To further confirm this mechanism, forced expression of HIF-1α/Vec was monitored in parental T24 and J82 cells as shown in Fig. 4F, indicating that forced expression of HIF-1α upregulated MDR1 in both protein and mRNA levels. The followed results suggested that forced expression of HIF-1α in parental T24 and J82 cells gave rise to tumor cell migration/invasion (Fig. 4G) and proliferation (Fig. 4H), accompanied by decreased chemodrug sensitivity (Fig. 4I).

Collectively, we provided evidence that HIF-1α was elevated in T24Cis-R and J82Cis-R cells, through which cisplatin induced upregulation of MDR1, leading to chemoresistance.

Demonstration the enhanced ability of tumorigenesis in vivo and validation of our conclusion in human BCa tissue

To demonstrate the enhanced ability of tumorigenesis in T24Cis-R and J82Cis-R, both cell lines, in line with their parental cells, were mixed with Matrigel and injected into both flanks of the nude mice (Fig. 5A). The visible tumor mass was harvested and validated by H&E staining (Fig. 5B).

To clarify whether there is a difference in tumorigenic ability between high-HIF-1α expressing cells and parental cells, both the T24Vec/T24HIF-1α and J82Vec/J82HIF-1α cells were used. As indicated in Fig. 5C, comparing with vector, T24HIF-1α/J82HIF-1α showed enhanced ability of tumorigenesis. In addition, in agreement with our mechanistic conclusion, there is no significant discrepancy of tumorigenesis between T24MDR1/J82MDR1 and T24Vec/J82Vec (Fig. 5D).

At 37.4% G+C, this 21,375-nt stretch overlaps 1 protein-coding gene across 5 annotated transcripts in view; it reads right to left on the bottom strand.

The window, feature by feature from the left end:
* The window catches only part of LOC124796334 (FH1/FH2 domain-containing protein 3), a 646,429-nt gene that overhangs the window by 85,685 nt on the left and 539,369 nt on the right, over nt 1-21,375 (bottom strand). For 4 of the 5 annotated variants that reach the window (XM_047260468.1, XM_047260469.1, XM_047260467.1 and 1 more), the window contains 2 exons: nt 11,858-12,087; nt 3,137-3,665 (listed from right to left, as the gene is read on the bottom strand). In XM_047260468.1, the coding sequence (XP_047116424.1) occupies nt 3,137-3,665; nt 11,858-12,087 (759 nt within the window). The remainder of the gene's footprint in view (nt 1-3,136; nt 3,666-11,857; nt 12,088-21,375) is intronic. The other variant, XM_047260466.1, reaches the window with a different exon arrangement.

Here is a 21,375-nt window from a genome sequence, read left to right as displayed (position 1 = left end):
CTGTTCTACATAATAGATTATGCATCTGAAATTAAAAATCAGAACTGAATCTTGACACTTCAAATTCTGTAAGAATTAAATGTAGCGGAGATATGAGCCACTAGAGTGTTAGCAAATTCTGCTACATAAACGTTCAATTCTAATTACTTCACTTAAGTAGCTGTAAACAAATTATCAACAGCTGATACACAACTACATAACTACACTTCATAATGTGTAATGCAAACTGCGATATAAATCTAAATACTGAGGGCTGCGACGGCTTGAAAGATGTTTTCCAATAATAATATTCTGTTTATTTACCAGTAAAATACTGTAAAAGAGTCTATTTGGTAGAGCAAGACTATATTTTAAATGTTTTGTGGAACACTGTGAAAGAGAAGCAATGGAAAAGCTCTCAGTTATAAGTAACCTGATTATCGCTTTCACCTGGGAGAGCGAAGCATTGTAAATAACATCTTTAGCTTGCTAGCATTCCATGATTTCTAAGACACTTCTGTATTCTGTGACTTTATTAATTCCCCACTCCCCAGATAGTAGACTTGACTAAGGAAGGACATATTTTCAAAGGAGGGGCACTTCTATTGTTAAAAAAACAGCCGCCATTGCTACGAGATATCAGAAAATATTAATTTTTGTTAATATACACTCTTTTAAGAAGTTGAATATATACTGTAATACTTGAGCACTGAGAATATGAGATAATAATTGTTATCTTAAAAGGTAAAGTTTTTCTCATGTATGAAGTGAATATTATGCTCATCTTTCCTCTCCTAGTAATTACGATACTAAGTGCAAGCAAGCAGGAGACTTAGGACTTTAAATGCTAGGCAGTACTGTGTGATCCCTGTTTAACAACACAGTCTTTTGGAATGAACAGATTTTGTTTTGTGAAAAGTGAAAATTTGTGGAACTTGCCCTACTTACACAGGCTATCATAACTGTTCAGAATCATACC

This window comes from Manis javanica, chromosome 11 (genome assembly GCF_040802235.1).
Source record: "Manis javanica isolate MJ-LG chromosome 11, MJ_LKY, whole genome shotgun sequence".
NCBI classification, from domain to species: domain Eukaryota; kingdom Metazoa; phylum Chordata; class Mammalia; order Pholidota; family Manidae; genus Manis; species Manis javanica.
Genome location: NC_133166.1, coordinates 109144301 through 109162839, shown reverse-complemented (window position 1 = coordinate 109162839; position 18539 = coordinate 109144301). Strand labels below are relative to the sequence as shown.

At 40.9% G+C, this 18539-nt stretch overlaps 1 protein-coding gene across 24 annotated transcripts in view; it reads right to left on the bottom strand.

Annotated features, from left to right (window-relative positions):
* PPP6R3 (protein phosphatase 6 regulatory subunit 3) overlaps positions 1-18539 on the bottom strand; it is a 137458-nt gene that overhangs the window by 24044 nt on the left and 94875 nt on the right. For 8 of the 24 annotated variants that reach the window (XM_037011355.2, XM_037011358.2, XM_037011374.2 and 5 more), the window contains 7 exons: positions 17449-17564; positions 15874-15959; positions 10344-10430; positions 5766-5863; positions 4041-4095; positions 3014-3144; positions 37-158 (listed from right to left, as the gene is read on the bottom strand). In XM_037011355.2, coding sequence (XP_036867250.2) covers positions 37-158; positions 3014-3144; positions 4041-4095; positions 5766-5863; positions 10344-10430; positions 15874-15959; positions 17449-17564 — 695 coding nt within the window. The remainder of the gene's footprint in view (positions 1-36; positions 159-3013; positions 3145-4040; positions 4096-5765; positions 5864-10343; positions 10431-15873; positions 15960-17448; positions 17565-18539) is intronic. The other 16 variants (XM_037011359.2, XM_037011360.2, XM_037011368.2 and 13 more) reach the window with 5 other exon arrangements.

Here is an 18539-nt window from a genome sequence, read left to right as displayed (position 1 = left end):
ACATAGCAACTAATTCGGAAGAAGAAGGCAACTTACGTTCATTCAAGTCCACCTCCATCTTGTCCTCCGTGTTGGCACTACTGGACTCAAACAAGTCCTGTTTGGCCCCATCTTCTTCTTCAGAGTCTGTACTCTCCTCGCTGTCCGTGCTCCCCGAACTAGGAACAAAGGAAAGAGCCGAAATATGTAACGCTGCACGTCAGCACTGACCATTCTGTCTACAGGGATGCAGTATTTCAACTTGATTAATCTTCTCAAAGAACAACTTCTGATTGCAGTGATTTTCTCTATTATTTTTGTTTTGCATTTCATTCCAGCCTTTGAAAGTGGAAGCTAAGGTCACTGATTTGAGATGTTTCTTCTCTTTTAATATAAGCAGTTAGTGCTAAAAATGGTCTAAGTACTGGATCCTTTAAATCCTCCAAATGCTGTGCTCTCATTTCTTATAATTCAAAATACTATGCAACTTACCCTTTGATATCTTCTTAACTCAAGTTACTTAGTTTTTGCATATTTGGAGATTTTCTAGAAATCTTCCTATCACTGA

Finally, to further confirm our conclusion in human BCa tissue, 8 chemoresistant BCa tissues and 5 chemosensitive BCa tissues were used to monitor the expression of HIF-1α and MDR1. As expected, and in line with mechanistic investigation, IHC staining for HIF-1α and MDR1 in human BCa tissues (Fig. 5D) suggested that, comparing with chemosensitive BCa, chemoresistant BCa tissue showed higher expression of HIF-1α and MDR1.

Discussion

Despite the improvement of surgery, chemotherapy/radiotherapy is still the final regimen for invasive BCa patient or the first choice for patient who cannot be helped by surgery. Cisplatin-based chemodrug is recommended for most BCa patients due to its high efficiency, such as M-VAC regimen (3); however, due to multiple chemoresistance, treatment failure still exists, and its mechanism is unknown.